Did you know that diabetes is the leading cause of blindness for adults from age 20 to 74?* An alarming figure that made me think about paying a visit to my eye doctor. It also made me wonder: how come people with diabetes are more prone to eye problems? Apparently, having a high glucose level increases the risks of eye problems for people with diabetes. The high glucose level causes the lens of the eye to swell. This effects your ability to see. In other words, your vision can get blurry. This blurry vision is temporary and can be corrected but the blurriness can also indicate that something more serious is wrong, like cataracts, glaucoma and retinopathy. These are all serious eye problems that people with diabetes may develop.
Let’s have a look at these three major eye problems. I did some research about eye problems and read that when you have cataract, the lens of your eye gets foggy or cloudy. Anyone can get cataract but people with diabetes can get it at an earlier age and mostly, the problem progresses more rapidly in comparison to people without diabetes. The cloudy lens can be cleaned or removed through surgery.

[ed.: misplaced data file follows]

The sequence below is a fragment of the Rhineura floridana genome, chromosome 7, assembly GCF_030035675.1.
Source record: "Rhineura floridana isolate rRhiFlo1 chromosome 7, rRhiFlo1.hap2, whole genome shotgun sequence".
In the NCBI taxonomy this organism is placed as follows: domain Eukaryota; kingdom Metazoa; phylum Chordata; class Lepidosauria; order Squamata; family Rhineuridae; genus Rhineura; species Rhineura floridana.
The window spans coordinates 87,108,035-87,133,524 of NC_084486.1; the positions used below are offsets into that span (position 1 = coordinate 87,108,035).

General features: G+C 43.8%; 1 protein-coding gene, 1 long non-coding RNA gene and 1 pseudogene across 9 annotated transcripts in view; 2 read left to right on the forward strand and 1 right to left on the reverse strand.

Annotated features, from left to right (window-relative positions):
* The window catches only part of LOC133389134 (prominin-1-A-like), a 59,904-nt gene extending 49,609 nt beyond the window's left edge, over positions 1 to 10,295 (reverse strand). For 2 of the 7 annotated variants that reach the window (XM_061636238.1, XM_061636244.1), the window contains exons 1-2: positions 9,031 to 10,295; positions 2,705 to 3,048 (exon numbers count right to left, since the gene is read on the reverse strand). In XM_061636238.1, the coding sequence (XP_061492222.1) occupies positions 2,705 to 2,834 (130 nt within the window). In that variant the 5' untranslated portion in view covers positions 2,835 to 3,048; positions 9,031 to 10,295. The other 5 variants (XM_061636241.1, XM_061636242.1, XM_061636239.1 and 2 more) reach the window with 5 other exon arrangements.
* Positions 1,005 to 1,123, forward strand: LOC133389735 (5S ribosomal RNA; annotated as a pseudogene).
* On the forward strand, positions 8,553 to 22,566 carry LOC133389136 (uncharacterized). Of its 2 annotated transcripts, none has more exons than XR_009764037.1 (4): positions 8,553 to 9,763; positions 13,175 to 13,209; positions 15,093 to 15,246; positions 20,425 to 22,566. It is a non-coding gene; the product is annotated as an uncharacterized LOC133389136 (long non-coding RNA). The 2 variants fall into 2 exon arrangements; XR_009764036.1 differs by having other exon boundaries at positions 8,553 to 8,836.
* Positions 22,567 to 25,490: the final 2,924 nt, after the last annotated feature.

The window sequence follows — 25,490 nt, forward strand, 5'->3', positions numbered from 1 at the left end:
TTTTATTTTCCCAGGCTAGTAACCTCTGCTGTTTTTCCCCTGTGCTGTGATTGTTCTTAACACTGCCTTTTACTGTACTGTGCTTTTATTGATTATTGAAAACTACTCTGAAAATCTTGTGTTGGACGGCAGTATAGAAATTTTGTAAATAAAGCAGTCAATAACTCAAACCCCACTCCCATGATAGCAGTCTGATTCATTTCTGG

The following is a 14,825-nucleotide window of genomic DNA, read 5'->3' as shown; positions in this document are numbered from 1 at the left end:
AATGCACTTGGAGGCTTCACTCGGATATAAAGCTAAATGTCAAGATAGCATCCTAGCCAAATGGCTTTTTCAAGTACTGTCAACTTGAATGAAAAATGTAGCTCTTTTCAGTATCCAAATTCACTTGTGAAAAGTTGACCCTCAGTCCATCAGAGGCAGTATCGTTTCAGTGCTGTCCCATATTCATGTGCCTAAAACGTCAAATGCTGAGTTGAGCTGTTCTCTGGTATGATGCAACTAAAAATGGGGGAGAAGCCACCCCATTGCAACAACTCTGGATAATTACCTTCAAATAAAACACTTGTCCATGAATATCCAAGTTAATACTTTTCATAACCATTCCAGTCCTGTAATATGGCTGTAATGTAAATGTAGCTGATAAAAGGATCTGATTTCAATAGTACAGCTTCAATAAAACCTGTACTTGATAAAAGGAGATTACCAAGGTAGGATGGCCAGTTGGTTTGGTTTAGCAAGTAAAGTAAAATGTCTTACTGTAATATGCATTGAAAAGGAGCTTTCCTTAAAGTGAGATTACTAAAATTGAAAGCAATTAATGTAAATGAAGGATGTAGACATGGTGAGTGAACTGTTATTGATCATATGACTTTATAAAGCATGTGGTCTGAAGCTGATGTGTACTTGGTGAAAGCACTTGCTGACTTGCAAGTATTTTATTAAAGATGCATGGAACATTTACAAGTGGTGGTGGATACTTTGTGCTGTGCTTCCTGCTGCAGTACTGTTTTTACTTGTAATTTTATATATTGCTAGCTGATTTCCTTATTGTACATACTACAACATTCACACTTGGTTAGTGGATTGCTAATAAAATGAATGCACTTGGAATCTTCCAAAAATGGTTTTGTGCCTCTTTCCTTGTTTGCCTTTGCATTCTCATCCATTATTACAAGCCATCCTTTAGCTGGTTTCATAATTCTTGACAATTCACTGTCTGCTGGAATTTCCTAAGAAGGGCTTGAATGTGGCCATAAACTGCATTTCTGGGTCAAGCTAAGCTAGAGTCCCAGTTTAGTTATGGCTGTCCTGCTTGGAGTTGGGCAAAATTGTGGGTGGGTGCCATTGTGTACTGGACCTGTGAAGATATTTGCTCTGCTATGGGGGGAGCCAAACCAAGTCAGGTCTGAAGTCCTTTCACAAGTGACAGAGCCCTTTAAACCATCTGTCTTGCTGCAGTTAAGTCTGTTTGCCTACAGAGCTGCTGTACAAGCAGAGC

Glaucoma occurs when fluid inside the eye does not drain properly and leads to excess pressure inside the eye. This increase in pressure can damage nerves and blood vessels in the eye, causing changes in eye vision. Glaucoma is treated by lowering the eye pressure. This is done by draining excess fluid or decreasing the production of the fluid. It sounds scary but there is medication to achieve this.
For daily eye care and common eye discomforts such as dry eyes, you can use a special eye care product such as DiaClin EyeSpray. If you’re experiencing eye problems, don’t blame your glasses or contact lenses immediately. Blurry vision could indicate an eye problem. If you have diabetes, make sure you visit an eye doctor frequently to make sure small problems don’t turn into something worse. After all, you’ve only got one pair of eyes so cherish them!